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Claretian Missionaries – PROCLADE Internazionale

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With the Spanish-speaking migrants. Paris. SDG 10. EN

by | Apr 16, 2021 | Europa, Gente | 0 comments

 

The work of the Claretians with the migrants in the Catholic Mission of Spanish Language in Paris.

            Arturo Pinacho cmf

Misión Católica de habla Española. París


It all began back in 1914, at the express wish of the then King of Spain, Don Alfonso XIII, and Queen Victoria Eugenia. The initial idea was to provide spiritual help to the Spanish emigrants in Paris, who were totally abandoned to themselves. The work was entrusted to the Claretian Missionaries, as the Spanish Catholic Mission, although from the beginning, it was also open to the service of Latin American emigrants.

 

The service provided was of a spiritual nature, above all, but not only: it came to have a dormitory with more than 60 beds, a bar-restaurant, a cinema, a youth sports association, a medical dispensary: in fact, popularly, the Mission received the affectionate nickname of “Plaza de España”.

The golden years of Spanish emigration in France were the 50’s, 60’s and early 70’s of the 20th century. From then on, the presence of Spanish emigrants in Paris declined inexorably, but was replaced by emigrants from Latin American countries. Likewise, the destination of the Mission’s spaces was modified, with the opening of a Spanish College, dependent not on the Missionaries but on the Spanish State.

 

At present, the Mission is directed to the Spanish emigrants living in Paris and, above all, to the Latin American communities, numerically much more consistent and, in addition, much more in need of a spiritual and social service.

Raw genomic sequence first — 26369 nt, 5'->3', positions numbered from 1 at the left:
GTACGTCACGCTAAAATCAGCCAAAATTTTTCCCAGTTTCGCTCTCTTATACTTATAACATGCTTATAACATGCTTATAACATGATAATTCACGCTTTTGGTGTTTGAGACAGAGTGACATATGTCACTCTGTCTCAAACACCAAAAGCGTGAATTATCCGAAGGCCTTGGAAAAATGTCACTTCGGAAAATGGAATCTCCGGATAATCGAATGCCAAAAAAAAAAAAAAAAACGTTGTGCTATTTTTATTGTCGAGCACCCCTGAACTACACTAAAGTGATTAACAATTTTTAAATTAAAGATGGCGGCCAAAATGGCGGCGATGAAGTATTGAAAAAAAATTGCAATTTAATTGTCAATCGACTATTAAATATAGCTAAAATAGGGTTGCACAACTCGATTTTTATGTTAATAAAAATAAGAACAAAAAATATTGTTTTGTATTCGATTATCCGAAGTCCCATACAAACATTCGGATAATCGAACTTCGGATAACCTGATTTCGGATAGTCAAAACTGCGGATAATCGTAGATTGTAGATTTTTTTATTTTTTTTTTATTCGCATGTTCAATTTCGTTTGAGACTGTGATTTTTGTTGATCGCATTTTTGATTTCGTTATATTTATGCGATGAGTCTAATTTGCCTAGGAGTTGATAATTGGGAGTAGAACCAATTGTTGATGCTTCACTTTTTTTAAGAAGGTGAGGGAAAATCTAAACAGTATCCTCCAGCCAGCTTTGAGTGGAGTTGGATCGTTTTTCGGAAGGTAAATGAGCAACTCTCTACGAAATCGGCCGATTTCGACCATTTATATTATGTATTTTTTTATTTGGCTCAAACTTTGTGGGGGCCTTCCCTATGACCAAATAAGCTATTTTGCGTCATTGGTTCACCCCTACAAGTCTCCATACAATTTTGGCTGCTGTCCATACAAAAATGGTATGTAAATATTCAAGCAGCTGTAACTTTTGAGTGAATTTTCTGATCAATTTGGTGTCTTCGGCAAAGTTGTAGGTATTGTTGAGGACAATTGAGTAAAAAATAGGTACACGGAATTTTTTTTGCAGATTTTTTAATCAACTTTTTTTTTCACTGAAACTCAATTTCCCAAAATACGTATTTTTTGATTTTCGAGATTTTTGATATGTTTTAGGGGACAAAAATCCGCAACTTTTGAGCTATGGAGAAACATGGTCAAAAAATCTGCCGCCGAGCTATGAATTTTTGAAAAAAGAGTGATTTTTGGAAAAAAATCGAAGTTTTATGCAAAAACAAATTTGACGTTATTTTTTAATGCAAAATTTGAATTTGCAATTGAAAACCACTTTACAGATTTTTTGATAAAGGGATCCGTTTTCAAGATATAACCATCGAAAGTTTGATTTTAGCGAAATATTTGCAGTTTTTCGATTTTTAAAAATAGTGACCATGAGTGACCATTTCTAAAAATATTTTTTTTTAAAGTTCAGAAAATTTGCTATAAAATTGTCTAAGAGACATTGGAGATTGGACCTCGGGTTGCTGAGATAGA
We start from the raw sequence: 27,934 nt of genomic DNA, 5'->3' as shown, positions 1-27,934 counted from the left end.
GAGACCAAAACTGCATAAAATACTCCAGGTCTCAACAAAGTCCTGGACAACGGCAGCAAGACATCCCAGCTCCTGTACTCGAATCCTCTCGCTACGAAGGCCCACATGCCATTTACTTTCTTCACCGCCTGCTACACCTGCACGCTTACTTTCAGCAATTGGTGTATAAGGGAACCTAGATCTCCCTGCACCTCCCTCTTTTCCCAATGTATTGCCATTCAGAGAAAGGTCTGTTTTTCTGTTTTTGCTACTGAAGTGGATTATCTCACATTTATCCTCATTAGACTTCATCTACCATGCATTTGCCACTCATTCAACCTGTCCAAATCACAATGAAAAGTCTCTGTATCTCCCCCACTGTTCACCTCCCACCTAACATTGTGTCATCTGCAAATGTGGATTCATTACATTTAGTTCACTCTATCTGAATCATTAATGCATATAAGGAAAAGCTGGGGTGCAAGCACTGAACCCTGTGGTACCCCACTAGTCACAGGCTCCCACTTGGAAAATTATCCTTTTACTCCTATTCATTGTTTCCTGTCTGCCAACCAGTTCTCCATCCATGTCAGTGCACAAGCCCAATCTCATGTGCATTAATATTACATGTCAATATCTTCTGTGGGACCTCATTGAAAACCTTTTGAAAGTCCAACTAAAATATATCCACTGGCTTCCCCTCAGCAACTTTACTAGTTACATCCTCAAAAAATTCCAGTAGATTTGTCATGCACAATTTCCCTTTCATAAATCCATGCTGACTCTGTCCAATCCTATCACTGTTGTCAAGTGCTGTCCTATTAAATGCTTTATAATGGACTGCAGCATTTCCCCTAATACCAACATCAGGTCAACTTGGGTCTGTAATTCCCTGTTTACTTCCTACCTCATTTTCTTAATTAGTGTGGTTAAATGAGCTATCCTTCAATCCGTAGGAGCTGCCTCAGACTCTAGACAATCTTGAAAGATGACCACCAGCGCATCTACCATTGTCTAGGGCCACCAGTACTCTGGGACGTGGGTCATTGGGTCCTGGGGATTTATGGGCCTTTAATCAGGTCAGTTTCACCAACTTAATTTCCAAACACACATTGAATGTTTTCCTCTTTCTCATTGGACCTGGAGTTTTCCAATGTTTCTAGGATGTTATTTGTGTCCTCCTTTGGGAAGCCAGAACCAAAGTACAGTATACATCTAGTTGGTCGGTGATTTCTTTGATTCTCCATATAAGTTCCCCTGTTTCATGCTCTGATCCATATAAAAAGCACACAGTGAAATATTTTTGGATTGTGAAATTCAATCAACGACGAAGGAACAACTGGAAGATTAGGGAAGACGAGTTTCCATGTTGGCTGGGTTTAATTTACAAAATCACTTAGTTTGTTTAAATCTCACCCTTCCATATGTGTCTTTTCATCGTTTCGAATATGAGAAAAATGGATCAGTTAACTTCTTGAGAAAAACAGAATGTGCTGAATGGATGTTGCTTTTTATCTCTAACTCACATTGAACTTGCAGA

The first form of contact is the permanences: every afternoon, during the week, a Claretian dedicates a couple of hours, the parish office, to welcome all those who come. And they come to confess, to ask for a document or certificate, simply to talk or to ask for guidance in their lives, sometimes also to ask for financial help.

 

The strictly religious service is concentrated in three areas: the celebration of the sacraments, catechesis, and formative and spiritual accompaniment. 

 

The Eucharistic celebrations in Spanish are held on Saturday afternoons and Sundays: the pandemic has greatly affected the presence of the faithful in our Eucharistic celebrations: they live too far away from the Mission and traveling here is an excessive effort. 

 

The main catechetical activities are First Communion, Post-Communion, Confirmation and Adult Catechumenate. For this we have a group of catechists, both Latin American and Spanish, who complete the work of the Missionaries.

Spiritual accompaniment is provided by an adult formation group, a couples group and a youth prayer group.

 

For some years now we have had the presence in the parish of the Confraternity of the Lord of Miracles, which is deeply rooted in Peru. The members of the Confraternity, all of them Peruvian emigrants, in addition to their religious activities, show a strong social sense.